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January 16, 1998     Cape Gazette
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January 16, 1998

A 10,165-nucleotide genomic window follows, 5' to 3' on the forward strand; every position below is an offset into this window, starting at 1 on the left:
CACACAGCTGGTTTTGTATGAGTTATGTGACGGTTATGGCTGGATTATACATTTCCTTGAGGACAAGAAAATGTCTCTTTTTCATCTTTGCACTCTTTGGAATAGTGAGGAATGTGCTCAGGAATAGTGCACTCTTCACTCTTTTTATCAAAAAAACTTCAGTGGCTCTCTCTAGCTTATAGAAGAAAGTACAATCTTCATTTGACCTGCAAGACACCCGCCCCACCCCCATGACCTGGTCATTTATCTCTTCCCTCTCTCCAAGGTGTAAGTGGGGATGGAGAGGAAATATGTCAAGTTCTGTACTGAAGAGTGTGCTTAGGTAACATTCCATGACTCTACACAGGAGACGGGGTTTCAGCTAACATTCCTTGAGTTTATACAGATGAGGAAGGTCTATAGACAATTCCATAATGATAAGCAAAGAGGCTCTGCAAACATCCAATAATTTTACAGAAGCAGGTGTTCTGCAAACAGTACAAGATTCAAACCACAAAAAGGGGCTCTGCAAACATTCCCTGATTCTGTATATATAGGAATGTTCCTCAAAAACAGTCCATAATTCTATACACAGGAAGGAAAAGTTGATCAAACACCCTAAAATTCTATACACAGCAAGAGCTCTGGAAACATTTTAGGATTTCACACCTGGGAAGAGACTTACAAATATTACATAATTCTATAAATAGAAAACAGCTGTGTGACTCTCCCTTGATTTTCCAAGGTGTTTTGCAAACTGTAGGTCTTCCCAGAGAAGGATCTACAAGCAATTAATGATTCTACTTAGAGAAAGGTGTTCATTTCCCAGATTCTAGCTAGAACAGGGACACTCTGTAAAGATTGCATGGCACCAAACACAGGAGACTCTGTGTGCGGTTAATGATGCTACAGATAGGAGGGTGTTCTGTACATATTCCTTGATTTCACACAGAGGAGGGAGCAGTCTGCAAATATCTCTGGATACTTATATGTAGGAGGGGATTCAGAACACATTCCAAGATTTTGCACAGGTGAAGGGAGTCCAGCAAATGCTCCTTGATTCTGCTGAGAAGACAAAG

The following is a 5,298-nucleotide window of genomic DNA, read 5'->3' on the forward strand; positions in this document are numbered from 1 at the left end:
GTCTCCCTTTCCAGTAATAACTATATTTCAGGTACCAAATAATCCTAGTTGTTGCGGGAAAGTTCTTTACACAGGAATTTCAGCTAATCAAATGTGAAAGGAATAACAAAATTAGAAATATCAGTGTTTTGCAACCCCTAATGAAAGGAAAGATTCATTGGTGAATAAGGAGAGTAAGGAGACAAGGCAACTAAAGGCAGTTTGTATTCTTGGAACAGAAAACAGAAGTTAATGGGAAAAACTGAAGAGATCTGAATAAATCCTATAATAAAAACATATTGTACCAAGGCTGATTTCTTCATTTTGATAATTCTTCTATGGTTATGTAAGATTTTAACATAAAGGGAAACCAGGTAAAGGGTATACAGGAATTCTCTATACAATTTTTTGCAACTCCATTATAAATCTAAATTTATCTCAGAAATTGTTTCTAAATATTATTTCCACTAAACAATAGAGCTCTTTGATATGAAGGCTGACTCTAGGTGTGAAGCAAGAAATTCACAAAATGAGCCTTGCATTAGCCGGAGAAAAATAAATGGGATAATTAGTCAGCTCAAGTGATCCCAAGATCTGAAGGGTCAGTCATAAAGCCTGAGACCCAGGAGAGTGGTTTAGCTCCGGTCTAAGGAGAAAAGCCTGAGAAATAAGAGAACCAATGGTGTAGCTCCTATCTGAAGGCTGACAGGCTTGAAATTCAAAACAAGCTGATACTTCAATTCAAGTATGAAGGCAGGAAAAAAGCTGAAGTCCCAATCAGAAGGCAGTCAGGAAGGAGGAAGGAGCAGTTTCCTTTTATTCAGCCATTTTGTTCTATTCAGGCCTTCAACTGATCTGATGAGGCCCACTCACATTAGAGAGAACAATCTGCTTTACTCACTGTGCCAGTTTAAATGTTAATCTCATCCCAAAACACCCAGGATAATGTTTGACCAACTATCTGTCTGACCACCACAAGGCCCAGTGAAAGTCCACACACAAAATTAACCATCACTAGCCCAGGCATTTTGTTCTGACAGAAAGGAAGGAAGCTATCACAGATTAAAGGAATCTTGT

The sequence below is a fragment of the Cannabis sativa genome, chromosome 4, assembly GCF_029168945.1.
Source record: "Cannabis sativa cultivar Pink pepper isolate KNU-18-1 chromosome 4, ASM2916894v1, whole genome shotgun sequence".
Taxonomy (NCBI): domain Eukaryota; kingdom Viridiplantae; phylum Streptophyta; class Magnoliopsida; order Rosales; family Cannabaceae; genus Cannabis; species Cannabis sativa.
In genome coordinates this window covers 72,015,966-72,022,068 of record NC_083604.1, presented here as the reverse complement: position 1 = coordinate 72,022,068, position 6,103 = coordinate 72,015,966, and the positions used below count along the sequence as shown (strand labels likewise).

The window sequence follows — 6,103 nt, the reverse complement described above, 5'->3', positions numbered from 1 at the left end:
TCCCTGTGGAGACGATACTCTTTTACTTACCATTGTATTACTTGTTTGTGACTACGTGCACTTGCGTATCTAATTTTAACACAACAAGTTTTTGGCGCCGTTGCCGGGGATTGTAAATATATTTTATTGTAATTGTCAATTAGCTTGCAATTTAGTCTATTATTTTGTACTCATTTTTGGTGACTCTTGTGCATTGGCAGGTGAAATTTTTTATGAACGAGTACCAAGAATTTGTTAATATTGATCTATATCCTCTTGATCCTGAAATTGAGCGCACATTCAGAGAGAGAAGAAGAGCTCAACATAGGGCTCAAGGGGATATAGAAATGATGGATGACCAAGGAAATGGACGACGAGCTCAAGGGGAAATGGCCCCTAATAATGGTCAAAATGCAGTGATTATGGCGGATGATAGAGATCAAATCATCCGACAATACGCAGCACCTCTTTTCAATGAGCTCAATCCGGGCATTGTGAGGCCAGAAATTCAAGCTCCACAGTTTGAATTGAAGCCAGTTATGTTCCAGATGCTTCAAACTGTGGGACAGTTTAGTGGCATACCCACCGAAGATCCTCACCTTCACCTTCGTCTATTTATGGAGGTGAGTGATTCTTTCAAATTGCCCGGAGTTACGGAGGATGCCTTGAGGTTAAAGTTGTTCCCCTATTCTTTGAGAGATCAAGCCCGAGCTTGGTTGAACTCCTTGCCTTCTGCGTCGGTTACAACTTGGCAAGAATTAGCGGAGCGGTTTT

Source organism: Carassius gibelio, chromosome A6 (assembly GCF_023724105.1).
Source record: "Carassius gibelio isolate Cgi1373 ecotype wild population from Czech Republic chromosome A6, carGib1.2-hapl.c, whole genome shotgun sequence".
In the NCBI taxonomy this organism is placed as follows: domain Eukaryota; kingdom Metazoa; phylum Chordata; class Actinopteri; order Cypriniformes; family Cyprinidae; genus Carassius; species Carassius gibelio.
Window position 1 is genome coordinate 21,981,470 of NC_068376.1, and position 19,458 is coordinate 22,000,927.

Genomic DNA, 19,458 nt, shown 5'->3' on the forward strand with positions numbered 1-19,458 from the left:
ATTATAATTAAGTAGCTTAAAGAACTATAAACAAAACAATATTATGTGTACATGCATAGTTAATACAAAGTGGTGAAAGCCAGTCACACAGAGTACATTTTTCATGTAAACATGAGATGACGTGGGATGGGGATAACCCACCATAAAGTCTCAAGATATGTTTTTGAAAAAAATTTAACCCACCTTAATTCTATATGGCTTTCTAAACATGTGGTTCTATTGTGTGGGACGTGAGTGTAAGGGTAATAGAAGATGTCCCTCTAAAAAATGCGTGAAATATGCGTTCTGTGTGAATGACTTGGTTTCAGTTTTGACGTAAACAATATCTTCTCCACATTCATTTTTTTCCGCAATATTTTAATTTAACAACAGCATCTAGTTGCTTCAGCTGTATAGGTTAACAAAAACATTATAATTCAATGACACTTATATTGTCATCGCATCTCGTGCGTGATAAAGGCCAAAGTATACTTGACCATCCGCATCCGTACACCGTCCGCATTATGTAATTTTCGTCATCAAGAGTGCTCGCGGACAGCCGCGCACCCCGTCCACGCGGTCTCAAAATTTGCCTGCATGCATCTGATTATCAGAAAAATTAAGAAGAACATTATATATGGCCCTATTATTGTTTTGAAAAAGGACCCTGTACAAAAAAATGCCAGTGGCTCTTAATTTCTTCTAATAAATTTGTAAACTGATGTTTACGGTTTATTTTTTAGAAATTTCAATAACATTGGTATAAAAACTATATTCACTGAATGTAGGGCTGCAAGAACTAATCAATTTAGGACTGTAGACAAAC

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CAPE GAZETTE, Friday, January 16 - January 22, 1998. 41 SCHOOL & EDUCATION Local control key with state's education reform initiative By Kerry Kester The Delaware Department of Education is encouraging school districts to maintain local control of curriculum as they meet the new state standards. How to approach the standards through curriculum, however, may seem overwhelming to some districts. The Cape Henlopen School District may be characterized as one of the leading school districts in the state for embracing the educational reform movement. Dr. Steven Adamowski, assistant secretary of education, while addressing the board of education during its Thursday, Jan. 8, meet- ing, commended the district for its "great leadership" and for providing "lots of sup- port" on a statewide level. The district, he said, is one of six in the state that has already devel- oped performance indi- cators of the state stan- dards. The indicators, he said, outline what ADAMOWSKI students should know and be able to do at the end of a grade. Adamowski showed a structural model schools may follow to align themselves with the state content-area standards. From the top of the model where standards are the goal, stem the performance indicators, or scope, and the topical path, or sequence. Both lead to curriculum, where scope and sequence meet. The model further breaks into the areas of unit development and the instructional man- agement system, which in Delaware is an online assessment. Adamowski said that the department expects each of the state's 19 school districts to prepare their own pathways to the standards composed of their own units and curriculum. "There is not only a national, but an international, curriculum developing," said Adamowski. There is a certain body of knowledge that he said everyone should have, to compete in a global economy. However, he said once units of instruction are developed, teachers should retain auton- omy in how they approach instruction. Adding to teacher resources, he said, is the state's plan for instructional manage- ment system. Basically, he explained, the Continued on page 42 Collins excells in Rehoboth Elementary Geography Bee Cape Henl0 School District menus Angie Moon photo Sixth grader Greg Collins, won the Rehoboth Elementary School National Geography Bee on Jan. 6. First runner up was fifth grader Kathryn King. Greg Collins, a sixth-grader at Rehoboth Elementary School, won the school-level competition of the National Geography Bee on Jan. 6. The school-level contest is the first round of the 10th annual National Geography Bee. The event is sponsored by the National Geographic Society and Sylvan Learning Centers. The following students qualified to participate in the school-level bee after competing in a prelimi- nary competition in their social studies classes: Grade 4 - Ashley Harris, Alex Lantz, Ellery Matthews, Maria Mendoza, Dina Roussos, Cheisie Sanchez and Josh Weidin; Grade 5 - Bethany Adkins, Brandy Baker, Richard Brooks, Tristan Edmondson, Amber Gallery, Kathryn King, Christian McDowell, Malissa Rasely, Brock Shaeffer and Amanda Thomas; Grade 6 - Jessi- ca Bradford, Greg Collins, Brett Hertel, Brian Lee, Rachel Oody, Arin Richter, Mike Vignola, Nel- son Warren, Katie Weldin and Trevor Wiberg. The championship round was between Collins and fifth-grader Kathryn King, and consisted of the following three questions: The return of a cyclical warm- ing of the waters in the eastern Pacific Ocean has affected world weather patterns. By what name is this warming phenomenon known? (El Nifio). In May 1997, what country changed its name to the Democra- tic Republic of the Congo? (Zaire). Many people in Central Amer- ica are of mixed Spanish and Native American ancestry. What is the term for the people who make up this ethnic group? (The mestizos). Collins won by correctly answering all three questions. Collins, along with other school-level winners, will next take a written examination to qual- ify for the State Bee, which will be held at the University of Delaware on April 3. The National Geographic Soci- ety will provide an all-expense- paid trip for state champions and their teacher-escorts to participate in the national competition on May 19 and 20. The first-place winner will receive a $25,000 col- lege scholarship. Alex Trebek, host of "Jeopardy !" will moderate the national finals on May 20. The show will air on PBS stations. The Cape Henlopen School District Menu for the week of Jan. 19-23 includes the following: Elementary and middle schools: Monday, Jan. 19 - Martin Luther King Jr. Day. No school. Tuesday, Jan. 20 -Chicken patty on bun, hamburger on bun or sand- wich choice; choice of two sides, including sweet potatoes, winter mix, turnip greens, diced pears, fresh fruit, orange or apple juice. Wednesday, Jan. 21 - Spaghetti with meat sauce, pizza or sandwich choice; choice of two sides, including green beans, apple cobbler, fresh fruit, orange or apple juice. Thursday, Jan. 22 - Chicken nuggets, Italian sub, or sandwich choice; choice of two sides, including vegetable soup, french fries, tomato/lettuce, school-made hot roll, fresh fruit, orange or apple juice. Friday, Jan. 23 - Wafered steak on bun, beefaroni casserole or sand- wich choice; choice of two sides, including cream of broccoli soup, corn, lettuce and tomato cup, fresh fruit, orange or apple juice. Don't be afraid to take the dive into computer competency So you bought a computer for Christmas and you haven't a clue how to get it to do what you want it to do. Your children get impa- tient with you, as they point and click their way through a maze of games. You have trouble just going from one screen to another. Remember when windows were something that you cleaned in the spring? If you are just getting started on computers, don't despair. The Cape Region offers lots of help if you are willing to spend a little time in a computer lab. Once you get the hang of some of the basics, you may be bitten by the computer bug and go onto create untold masterpieces ! ..... SCHOOL JOURNAL Diane Albanese In the world of technology remember these truths: kids usual- ly .know more than beginning adults; kids learn about computers by not being afraid to tinker around; people who tinker around learn faster. Ready to start tinker- ing? Learning about computers can come from four sources: what you learn from a class, what you learn from self-discovery, what you learn from a friendly knowledge- able neighbor, and what you learn from a helpline (a.k.a. technical support). I use all four in liberal doses. I find that I learn a new comput- er skill, and if I don't use it, I lose it. I am constantly learning things about my computer. It's not a des- tination; it's a journey. T O increase your confidence and skills, I suggest that you take a winter computer course or two. Cape Henlopen School District residents can sign up for winter computer courses that are being offered at Cape Henlopen High School during the winter months. Lori Roe, the Cape Henlopen computer wizard, tells me that the district is offering courses on Win- dows 95, the Internet, Web page creation and Microsoft Word, to name a few. Registration information is available at the public libraries and the schools. Classes are a bar- gain, only $10! A Microsoft Office 97 series will take place at Dei Tech in Georgetown. The Micros0ft pack- age that includes wordprocessing, spreadsheet and database software begins soon. Many other courses are avail- able. They are suited to the needs of adult learners. Registration is easy; just call 855-1617 or stop by the campus to receive a course listing. Always remember that learning how to use your computer takes time. Get started by getting hands- on experience in a computer lab. It's the beginning of an exciting journey. Diane Saienni Albanese is a parent and an educator in the Cape Henlopen School District and at Delaware Tech in George- town.